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We can all be guilty of privilege.

The first feeling was one of confusion: how could this letter be for a vaccination? I’m not expecting to be vaccinated until late summer. I’m not vulnerable or at risk. Surely I’m not going to be vaccinated before my mother? But here it was: my doctor had marked me out as ‘higher priority’ and urged me to go online and fix myself an appointment. 

In Berlin there are just six vaccination centres–something that’s been criticised, and something that seems counterintuitive to me, seeing as the healthcare system here is so decentralised. Every city block seems home to one general practice or specialist consultancy. My nearest centre was Tempelhof, the former airport and home of the Berlin Air Lift, and my favourite place to go jogging. I booked myself in for the soonest available slot.

Of course I felt guilty. Any way you look at it, we can all be guilty of privilege. No matter when we get the jab, once we in the West get it there are countless others who will have to wait years for it, whose countries will have to pay inadvertently more for its procurement. 

Vaccination envy and bitterness is not going anywhere. I think if most people were really honest with themselves (and their governments) they would admit to varying amounts of envy, complicated feelings in the face of the suffering of others, and outright schadenfreude both before and after vaccinating began. Here is this one barometer we can all measure ourselves against, and now we have this technological, economically guarded medicine for it. Europeans who looked on at the fiasco of Trump-era American pandemic handling now sulk at the success of their vaccination efforts, not to mention the bristling indignation at the UK’s better start at vaccinating its population. 

But the very fact that science was able to develop a vaccine for a novel coronavirus in such a short period of time is a miracle. A year ago I recall learning that vaccines used to take five years or longer to develop. It’s been just one year since we went into lockdown. In the developed West, we are privileged and lucky: not everyone can be vaxxed at the same time as the supply chains are constrained and there’s just too many people. But it’s here, it’s happening.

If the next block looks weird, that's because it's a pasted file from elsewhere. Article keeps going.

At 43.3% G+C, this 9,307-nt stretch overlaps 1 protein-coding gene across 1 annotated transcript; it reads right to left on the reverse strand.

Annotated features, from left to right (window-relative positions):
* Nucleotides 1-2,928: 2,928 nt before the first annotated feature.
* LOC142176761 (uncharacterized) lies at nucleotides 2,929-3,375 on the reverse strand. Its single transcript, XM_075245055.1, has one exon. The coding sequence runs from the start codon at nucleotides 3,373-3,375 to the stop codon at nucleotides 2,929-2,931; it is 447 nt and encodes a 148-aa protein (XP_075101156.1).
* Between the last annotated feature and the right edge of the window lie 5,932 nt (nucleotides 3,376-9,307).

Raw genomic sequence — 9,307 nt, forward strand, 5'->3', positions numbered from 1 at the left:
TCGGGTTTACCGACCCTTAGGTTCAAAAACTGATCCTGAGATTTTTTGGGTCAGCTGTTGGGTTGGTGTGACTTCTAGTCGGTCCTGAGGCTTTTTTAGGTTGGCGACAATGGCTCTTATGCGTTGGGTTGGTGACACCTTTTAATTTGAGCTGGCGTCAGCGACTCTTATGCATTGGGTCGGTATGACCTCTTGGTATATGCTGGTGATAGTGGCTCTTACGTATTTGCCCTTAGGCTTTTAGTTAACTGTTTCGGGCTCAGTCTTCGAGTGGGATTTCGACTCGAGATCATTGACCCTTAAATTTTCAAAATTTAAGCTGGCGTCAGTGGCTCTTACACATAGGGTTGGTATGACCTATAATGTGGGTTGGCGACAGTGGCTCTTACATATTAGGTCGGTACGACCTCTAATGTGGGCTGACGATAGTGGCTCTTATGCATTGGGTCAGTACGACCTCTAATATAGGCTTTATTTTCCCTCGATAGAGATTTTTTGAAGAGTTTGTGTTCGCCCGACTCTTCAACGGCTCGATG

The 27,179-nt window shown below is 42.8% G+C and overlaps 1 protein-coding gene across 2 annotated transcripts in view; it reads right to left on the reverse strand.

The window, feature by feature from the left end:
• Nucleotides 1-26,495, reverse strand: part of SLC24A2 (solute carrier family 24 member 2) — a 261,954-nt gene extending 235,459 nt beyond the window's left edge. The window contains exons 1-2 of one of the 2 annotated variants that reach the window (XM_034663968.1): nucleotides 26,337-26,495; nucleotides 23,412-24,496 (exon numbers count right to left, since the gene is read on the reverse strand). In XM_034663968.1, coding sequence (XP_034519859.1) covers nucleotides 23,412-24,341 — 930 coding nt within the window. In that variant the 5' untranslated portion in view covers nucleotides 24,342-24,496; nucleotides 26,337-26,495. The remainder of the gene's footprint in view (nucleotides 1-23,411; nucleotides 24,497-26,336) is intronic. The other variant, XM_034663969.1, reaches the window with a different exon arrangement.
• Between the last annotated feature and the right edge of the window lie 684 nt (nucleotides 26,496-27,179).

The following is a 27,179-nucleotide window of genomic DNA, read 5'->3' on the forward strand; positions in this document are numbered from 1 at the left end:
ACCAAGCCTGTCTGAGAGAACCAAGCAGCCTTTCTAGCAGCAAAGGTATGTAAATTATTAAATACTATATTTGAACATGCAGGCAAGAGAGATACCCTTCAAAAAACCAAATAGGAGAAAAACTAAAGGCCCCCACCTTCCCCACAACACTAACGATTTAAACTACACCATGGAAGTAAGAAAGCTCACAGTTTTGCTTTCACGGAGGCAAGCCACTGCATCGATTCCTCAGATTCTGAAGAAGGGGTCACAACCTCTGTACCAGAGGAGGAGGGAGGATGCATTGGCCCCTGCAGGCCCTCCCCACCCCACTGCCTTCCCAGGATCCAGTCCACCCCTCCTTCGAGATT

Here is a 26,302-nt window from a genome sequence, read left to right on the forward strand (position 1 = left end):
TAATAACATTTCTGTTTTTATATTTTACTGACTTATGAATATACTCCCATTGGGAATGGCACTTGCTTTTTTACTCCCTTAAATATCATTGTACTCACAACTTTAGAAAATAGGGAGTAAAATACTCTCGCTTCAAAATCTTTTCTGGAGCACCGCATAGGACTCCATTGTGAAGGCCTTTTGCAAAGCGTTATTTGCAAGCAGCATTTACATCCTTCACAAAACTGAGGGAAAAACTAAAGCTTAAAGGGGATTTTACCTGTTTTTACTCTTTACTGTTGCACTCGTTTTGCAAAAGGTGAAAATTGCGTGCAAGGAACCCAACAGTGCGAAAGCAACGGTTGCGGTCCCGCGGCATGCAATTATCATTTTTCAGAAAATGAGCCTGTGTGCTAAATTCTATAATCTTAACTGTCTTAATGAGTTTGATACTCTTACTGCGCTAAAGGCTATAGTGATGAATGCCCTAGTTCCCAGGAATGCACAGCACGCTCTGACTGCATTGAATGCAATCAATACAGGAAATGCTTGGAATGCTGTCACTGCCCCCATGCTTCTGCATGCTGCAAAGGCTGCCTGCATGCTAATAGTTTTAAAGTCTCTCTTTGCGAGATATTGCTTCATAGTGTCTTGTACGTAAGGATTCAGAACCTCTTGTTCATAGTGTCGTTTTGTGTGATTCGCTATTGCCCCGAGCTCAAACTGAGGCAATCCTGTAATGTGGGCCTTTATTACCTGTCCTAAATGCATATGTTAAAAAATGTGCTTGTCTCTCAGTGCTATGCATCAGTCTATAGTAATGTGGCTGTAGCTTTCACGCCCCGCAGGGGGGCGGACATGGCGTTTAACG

When the time of my appointment comes, the approach to the centre is expansive, the building and its apron huge and totemic. The scale of the enterprise is quickly apparent: taxis hurtle one after the other between the building and the expanse of the park, carrying the elderly free of charge to their appointments. They’re joined by airport buses. Some, like me, saunter up to the opening in the fence, between the park and vaccination centre, show our papers and make our approach on foot. A species organising itself to fight back against this hyperobject that is everywhere and nowhere at once, we flock here to get an invisible instruction book that gives our cells a message to build a protective piece of protein.

A military operation awaited within. The hangers of Tempelhof arch overhead, the space partitioned with white temporary walls. Similar divisions were used at the art fairs that have been held here before, or for the thousands of refugees who were housed here in the years after 2015. It’s a strange, shape-shifting space that the city didn't really know what to do with, until deciding to use it to vaccinate 3,000 people a day.

Every step of the way is colour coded: the security personnel at the entrances are in yellow bibs, here the ushers are in orange. The next round, when I’m called to a booth, the volunteer (I wonder if this is the right word, surely better than bureaucrat) is in a green bib. I sign two sheets of paper, inadvertently tick the box that says I want to know more from the doctor–we switch to English. As it turns out, she lives in the building next to mine. I smile, gather my paperwork, and move on to the next, blue-bibbed stage.